The anxiety with book production in the textwriters’ ordinances suggests that the writing of books was becoming an increasingly important issue in the fifteenth century. The regulations can be related to a certain extent to a growing market for books during this period, which meant that the production of books formed a more important part of the scribes’ work. A concern with the trade in books might also have been caused by the advent of print. The scribes would have heard reports of the new technology from travellers and small stocks of books might have reached the city by this date. Although as we have seen, the first known service book of York use was not published until 1493, printed books of Sarum use were produced from around 1475 and could be used without great difficulty.65 It is possible therefore that the anxieties of the scribes were a response to the new technology of print. By 1487 the number of printed books brought into the city might already have been large enough for the professional scribes to suffer from a loss of business and they responded by attempting to gain a monopoly of the manuscript trade for themselves. Thus the ordinances seem to suggest that print was already a looming threat or menacing presence in York by the late 1480s, only a decade after Caxton produced his first book in Westminster. The history of the coming of print to York therefore does not start with the printing of the first service book of York use in 1493, or the establishment of the first York press, or the mention of printed books in Yorkshire wills, but with the self-protecting activities of the scribes in the late 1480s.
1. A Short-Title Catalogue of Books Printed in England, Scotland and Ireland and of English Books Printed Abroad, [ed]. Alfred William Pollard & Gilbert Richard Redgrave, 2nd edn, revised by W A Jackson, F S Ferguson & Katharine F Pantzer (London: The Bibliographical Society, 1976–91), 16232.4 [hereafter STC].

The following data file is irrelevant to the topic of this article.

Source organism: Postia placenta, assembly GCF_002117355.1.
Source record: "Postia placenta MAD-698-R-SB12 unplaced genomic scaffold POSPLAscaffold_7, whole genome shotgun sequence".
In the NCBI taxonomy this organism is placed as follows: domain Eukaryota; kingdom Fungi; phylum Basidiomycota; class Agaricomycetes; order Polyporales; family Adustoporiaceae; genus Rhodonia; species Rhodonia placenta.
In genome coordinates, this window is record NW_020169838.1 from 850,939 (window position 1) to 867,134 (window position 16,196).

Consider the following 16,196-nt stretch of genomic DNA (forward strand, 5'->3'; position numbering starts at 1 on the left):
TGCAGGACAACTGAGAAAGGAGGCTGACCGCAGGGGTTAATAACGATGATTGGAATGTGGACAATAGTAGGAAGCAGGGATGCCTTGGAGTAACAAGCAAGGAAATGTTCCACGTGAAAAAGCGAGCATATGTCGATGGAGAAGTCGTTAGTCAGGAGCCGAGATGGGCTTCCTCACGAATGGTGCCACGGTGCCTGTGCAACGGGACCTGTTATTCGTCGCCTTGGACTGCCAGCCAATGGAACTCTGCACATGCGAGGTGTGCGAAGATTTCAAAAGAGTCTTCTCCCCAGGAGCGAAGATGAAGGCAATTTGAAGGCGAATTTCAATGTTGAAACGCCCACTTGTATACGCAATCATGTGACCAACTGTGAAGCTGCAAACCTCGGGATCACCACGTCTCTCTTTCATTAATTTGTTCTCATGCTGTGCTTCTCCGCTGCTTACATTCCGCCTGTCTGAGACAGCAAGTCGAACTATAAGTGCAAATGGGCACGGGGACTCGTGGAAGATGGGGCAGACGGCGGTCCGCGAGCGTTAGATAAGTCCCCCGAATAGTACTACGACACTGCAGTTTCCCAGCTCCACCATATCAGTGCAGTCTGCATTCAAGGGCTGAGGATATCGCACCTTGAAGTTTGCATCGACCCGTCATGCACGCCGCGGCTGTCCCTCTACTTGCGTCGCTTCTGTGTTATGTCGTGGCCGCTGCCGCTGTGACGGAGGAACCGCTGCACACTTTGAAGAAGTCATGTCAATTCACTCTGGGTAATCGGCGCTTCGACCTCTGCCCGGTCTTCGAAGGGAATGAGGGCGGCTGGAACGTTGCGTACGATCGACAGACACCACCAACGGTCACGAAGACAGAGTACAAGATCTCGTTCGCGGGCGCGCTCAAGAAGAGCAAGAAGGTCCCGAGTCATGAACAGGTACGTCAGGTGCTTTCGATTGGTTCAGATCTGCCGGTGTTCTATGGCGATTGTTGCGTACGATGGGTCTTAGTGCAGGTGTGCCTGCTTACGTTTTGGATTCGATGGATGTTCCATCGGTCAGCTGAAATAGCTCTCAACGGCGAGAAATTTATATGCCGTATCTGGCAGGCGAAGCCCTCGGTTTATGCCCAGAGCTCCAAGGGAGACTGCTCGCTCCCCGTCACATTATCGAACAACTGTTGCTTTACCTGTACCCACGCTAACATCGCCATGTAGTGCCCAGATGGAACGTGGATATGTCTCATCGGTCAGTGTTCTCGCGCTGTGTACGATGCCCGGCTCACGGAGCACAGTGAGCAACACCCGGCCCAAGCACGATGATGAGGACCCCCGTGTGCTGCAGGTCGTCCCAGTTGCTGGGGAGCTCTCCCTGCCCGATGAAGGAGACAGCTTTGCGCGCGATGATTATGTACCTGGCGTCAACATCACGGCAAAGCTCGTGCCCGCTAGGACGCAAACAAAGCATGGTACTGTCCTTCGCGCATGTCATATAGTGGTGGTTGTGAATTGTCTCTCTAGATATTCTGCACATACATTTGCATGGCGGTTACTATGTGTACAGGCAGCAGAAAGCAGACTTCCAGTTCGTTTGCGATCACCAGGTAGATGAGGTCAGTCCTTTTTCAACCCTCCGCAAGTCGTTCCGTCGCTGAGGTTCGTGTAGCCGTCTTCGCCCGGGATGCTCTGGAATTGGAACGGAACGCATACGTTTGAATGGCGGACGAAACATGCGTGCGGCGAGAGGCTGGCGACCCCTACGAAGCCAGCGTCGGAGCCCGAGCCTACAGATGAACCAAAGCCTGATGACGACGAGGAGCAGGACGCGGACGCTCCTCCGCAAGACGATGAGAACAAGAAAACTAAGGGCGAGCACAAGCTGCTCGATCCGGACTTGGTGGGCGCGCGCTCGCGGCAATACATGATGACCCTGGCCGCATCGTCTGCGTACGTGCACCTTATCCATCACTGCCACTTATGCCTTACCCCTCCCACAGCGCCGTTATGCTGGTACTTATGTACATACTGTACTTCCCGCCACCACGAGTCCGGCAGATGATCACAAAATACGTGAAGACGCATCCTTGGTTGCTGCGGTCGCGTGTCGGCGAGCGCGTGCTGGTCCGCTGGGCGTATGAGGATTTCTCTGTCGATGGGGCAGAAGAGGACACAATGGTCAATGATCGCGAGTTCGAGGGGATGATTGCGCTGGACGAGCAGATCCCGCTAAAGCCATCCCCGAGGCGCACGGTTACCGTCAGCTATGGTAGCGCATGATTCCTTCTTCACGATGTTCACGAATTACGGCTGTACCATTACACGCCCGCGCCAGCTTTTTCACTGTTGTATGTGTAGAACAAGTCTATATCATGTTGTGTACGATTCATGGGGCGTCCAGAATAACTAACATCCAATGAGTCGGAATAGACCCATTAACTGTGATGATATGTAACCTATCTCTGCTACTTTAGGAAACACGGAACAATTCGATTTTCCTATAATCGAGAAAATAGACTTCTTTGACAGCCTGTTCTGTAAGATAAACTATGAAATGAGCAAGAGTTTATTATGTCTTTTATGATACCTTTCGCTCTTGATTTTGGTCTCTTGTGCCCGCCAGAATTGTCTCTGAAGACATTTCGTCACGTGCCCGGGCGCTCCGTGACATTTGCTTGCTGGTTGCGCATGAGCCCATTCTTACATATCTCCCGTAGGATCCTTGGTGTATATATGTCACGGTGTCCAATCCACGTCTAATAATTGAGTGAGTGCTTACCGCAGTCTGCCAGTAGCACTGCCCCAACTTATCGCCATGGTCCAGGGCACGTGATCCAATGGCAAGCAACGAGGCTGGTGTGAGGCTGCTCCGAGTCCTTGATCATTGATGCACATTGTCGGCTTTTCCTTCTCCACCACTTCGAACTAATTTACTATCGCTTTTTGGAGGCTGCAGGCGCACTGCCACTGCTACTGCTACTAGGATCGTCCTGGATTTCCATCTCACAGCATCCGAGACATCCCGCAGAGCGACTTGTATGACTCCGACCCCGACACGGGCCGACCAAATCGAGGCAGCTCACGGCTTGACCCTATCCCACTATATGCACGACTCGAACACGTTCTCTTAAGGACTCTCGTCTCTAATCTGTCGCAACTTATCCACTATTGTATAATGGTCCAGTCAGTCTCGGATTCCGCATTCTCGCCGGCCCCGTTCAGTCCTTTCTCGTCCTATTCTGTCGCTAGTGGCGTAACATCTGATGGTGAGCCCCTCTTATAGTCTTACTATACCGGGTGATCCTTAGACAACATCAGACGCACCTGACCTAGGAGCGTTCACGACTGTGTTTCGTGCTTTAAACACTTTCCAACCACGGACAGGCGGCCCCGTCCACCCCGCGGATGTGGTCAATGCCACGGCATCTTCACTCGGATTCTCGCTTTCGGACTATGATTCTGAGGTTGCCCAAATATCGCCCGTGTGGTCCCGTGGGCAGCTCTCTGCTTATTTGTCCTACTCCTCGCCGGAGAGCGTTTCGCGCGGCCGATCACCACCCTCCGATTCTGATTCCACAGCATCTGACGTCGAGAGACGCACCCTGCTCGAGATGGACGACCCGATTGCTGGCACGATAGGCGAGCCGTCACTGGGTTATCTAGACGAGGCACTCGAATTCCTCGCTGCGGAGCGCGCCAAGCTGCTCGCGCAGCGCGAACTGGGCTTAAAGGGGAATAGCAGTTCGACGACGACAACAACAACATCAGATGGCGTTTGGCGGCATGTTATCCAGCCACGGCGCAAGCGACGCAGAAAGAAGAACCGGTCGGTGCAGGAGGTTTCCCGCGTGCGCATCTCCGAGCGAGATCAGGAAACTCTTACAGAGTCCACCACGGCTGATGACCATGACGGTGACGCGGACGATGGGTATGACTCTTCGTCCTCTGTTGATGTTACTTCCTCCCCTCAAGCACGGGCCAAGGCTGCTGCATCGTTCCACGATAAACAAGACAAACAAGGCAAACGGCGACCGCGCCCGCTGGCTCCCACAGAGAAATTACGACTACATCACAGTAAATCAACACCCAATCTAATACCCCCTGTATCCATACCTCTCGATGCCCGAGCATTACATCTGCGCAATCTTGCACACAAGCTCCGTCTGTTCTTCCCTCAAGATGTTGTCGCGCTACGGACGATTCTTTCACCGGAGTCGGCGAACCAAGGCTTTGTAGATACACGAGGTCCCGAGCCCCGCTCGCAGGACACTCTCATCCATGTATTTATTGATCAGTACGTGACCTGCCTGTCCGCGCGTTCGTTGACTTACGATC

2. STC 15856.
3. C Paul Christianson, A Directory of London Stationers and Book Artisans 1300–1500 (New York: Bibliographical Society of America, 1990), 44n.
4. Wendy Childs [ed], The Customs Accounts of Hull 1453–1490, Yorkshire Archaeological Society Record Series, 144 (Leeds: Yorkshire Archaeological Society, 1984), 244; Nicholas Pickwoad, ‘Onward and downward: how binders coped with the printing press before 1800’, in A Millennium of the Book, [ed] Robin Myers & Michael Harris (Winchester: St Paul’s Bibliographies; New Castle, DE: Oak Knoll Press, 1994), 61–106.
5. Childs, Customs Accounts, 163.
6. York Minster Library, L1(17)18.
7. York Minster Library, Dean and Chapter probate register, vol 2, fol 56r–57r; York, Borthwick Institute of Historical Research [hereafter BIHR], probate register, vol 8, fol 98v–99r.
8. York Minster Library, Pi (i) vii; E Brunskill, ‘Missals, portifers and pyes’, The Ben Johnson Papers, 2 (1974), 20–33.
9. Public Record Office [hereafter PRO], E 122/60/3, fol 4v; E 122/64/2, fol 21r.
10. A list of the York service books printed in the late fifteenth and early sixteenth centuries has been compiled by Gordon Duff, ‘The printers, stationers and bookbinders of York up to 1600’, Transactions of the Bibliographical Society, 5 (1899), 87–107 (107), and revised by William K Sessions, Les Deux Pierres: Rouen, Edinburgh, York (York: Sessions, 1982), 24.
11. STC 15858, 16135, 16221, 16223, 16250.5, 16251.
12. PRO, E 122/202/4, fol 18r; E 122/64/5, fol 3r, E 122/202/5, fol 4r.
13. BIHR, Dean and Chapter original wills, 1538; D M Palliser & D G Selwyn, ‘The stock of a York stationer, 1538’, The Library, 5th ser, 27 (1972), 207–19.
14. PRO, E 122/64/5, fol 21v.
15. PRO, E 122/202/5, fol 27v.
16. Francis Collins [ed], Register of the Freemen of the City of York I: 1272–1558, Surtees Society, 96 (Durham: Andrews, 1897), 241.
17. Collins, Register, 221.